Once a teacher, always a teacher, I suppose. For twenty-something years, I spent my life as a teacher, not just an elementary teacher, but a teacher of young children, whose day in a learning environment begins at 6 AM, not with a 7:30 bell. My Body Clock still begins its day around 4 AM, no matter what my Social Security number now dictates. The 10 PM ET TV time slot has meant bedtime for years, with the TV on, but merely providing enough distraction for me to drift off. All of that has changed with the fall 2010 season, because now, I’m much too busy fighting crime with some new law enforcement buddies to succumb to Dreamland!
Hawaii Five-O 2.0 has become my week’s favorite. Contrary to his talk show banter, Alex O’Loughlin has not been bare-chested in most of the scenes, so the eye candy is not the draw. I have followed his career since before he starred in the before it’s timed vampire drama Moonlight and his rise to film roles. He already had earned acclaim for his Australian films before that, and seems to have found the ticket to paradise in Hawaii! Scott Caan was building quite a strong reputation as a filmmaker, writer and director before the new series, but the rapport and repartee between these partners is smart and irresistible, and both characters have back stories to care about. Caan as “Danno” trying to stay present in his daughter’s life despite an ever-encroaching stepdad, and O’Loughlin’s McGarrett trying to understand, grieve, yet avenge his father’s death all at once. Grace Park’s “Kona” is one of the strongest, smartest, and sexiest female heroines to be part of a cast in a long time, and her role has lots of room to grow. Daniel Dae Kim, too, has a lot more meat to bite into as Chin Ho Kelly than he got during his Lost stint, but it did make him stay on the island! The writing and the characters on this show already have such a flow, and I care about them, even on Monday night!
Detroit 1-8-7 comes along in the same timeslot Tuesday on ABC. I wanted to give this series a real shot, because of its look and cast ties to NYPD Blue. I love the camera angles of the show. I even love the pure gray grit of its feel. James McDaniel is marvelous as the 30-year detective who can’t quite bring himself to fulfill his retirement dream in Tuscany, and Michael Imperioli plays the committed but detached “Fitch”, whose new partnership is more than testy until the new partner got shot at the station in last week’s premiere. I want to like to show, I want to care about the characters, but so far, I don’t. As with meeting anyone new, I’m willing to keep watching and reaching out. I hope they can connect with their audience.
Wednesday’s have been reserved for Law and Order: Special Victims Unit on my calendar for a long time now, and the interplay and beyond the dialogue exchanges between Christopher Meloni and Mariska Hargitay as partners Eliot Stabler and Olivia Benson explain the reason. The relationships in this series draw reaction more captivating than the “ripped from the headlines” storyline mantra. The stories and guest stars thus far have made for a memorable 12th season already!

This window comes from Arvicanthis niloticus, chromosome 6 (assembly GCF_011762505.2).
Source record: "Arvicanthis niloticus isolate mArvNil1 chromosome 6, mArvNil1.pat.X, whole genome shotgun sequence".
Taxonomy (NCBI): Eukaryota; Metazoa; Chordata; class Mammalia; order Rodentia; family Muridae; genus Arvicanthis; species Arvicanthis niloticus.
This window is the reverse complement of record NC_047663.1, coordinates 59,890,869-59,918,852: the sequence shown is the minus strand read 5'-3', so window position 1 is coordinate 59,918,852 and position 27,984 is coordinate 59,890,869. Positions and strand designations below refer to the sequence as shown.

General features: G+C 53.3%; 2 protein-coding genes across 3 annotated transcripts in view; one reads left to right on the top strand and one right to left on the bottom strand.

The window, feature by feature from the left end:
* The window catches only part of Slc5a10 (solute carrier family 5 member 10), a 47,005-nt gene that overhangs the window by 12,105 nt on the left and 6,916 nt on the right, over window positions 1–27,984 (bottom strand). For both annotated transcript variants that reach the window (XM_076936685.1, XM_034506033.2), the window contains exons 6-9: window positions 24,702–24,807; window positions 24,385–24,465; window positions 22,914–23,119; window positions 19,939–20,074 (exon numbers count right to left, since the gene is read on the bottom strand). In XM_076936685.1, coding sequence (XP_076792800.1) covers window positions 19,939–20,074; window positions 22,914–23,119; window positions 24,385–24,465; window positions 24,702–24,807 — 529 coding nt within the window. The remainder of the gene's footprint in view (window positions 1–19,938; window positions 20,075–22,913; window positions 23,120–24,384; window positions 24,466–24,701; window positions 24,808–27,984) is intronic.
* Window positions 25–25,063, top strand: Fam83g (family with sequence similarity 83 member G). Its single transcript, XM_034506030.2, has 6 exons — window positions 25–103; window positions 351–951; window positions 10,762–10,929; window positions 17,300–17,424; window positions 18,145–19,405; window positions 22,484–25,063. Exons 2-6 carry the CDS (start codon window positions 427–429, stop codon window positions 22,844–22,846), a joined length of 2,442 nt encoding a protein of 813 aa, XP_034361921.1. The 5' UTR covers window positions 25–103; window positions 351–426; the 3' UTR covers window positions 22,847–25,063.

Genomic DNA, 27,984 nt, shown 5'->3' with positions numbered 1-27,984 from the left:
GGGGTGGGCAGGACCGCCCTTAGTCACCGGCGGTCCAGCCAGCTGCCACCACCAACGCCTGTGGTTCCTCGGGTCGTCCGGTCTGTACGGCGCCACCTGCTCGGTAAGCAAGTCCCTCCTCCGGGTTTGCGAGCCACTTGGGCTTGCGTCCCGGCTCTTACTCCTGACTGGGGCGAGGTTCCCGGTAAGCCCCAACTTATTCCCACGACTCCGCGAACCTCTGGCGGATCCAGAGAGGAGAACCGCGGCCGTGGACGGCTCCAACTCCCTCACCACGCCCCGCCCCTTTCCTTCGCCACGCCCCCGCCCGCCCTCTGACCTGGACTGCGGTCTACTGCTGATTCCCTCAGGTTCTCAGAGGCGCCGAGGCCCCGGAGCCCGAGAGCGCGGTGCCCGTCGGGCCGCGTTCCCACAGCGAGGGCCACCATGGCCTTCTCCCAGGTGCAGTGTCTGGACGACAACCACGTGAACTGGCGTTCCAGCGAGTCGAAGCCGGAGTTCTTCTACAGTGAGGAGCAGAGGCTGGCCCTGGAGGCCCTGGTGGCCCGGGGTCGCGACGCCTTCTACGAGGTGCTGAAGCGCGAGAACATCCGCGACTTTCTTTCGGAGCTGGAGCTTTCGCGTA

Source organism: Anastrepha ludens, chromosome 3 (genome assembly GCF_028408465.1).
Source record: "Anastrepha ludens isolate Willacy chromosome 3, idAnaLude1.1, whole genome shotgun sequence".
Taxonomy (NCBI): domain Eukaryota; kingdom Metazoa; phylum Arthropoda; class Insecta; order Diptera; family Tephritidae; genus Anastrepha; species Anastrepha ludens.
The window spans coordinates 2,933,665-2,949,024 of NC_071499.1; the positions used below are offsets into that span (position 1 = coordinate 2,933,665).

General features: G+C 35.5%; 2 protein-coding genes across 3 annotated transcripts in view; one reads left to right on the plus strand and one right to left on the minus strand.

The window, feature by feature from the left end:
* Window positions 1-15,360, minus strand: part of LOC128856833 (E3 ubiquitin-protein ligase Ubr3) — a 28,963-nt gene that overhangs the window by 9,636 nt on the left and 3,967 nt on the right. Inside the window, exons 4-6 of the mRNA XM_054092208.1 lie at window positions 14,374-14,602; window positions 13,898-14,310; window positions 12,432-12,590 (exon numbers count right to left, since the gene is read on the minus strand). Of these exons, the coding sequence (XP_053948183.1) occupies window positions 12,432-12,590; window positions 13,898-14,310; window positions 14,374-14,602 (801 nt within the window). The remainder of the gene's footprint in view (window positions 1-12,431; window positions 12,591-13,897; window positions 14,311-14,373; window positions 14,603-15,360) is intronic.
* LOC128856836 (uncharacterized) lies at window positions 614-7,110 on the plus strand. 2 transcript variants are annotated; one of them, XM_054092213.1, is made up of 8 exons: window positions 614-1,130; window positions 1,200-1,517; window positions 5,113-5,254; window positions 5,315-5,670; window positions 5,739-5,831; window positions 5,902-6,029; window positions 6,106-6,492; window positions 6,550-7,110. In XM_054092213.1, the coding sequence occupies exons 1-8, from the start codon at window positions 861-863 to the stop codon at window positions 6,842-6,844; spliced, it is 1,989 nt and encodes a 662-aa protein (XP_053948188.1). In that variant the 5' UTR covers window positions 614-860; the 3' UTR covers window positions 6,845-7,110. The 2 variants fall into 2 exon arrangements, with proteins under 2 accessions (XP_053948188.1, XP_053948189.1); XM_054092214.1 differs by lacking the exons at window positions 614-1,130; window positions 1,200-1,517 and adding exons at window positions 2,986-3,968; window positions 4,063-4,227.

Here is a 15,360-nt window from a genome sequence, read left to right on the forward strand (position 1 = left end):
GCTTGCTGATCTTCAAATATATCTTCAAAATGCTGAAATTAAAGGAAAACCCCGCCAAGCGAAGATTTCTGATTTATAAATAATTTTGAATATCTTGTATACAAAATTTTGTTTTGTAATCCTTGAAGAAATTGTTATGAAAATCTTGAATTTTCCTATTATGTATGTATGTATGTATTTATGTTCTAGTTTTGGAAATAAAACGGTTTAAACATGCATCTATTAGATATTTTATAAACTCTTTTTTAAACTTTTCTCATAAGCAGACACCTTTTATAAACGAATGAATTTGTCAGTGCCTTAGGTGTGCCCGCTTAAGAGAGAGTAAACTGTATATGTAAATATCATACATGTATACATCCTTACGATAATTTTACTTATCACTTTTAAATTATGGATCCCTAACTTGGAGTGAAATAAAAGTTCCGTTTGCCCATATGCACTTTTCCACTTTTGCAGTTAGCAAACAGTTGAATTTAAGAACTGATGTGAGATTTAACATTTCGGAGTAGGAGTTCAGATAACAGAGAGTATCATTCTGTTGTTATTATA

I was expecting that Law and Order: Los Angeles, immediately following, would be good, and it was. It has almost a movie feel, and a very strong cast, including Skeet Ulrich, Terrence Howard, and Wanda de Jesus. All are actors I love and know, but the premiere episode just did not have the right feel to it, despite a great story with great actors. That being said, I’m still here, hoping for more! Maybe I just can’t be sympathetic enough for the rich and famous!
Another treat ends my week so far this season, with Blue Bloods at 10 PM ET on CBS. The characters, all part of a huge cop family except for a sister assistant DA, each with his or her own baggage and hurdles, are genuine and appealing. Each is trying to define his own role in the family’s heritage in law enforcement, embracing the good without surrendering to the not so good. It was terrific to see NYPD Blue alumnus Nick Turturro in the premiere episode, too. There is a conflict, though, that only the recorder can mend, because I am torn between the precinct and the courtroom. The Outlaw, the NBC courtroom drama, not only brought Jimmy Smits back to television, but sharp writing, quick wit, and a wonderful dialogue cadence of its own! I love both shows so much, I try to sneak looks in during commercials, but advertisers always time it so that never works!
The bottom line is there is great television back during the last Prime Time hour. I applaud the networks for investing in tremendous dramas, strong writing, and proven actors in the era where reality TV has overtaken the airwaves and the ratings, and costs two-thirds less in production costs. I think there are others out there like me, who long for stories and actors, instead of acting out. I think I have one open hour in the week now, so I need to catch all the catnaps I can! At least CSI ends at 10 PM ET that night.
Personal television viewing.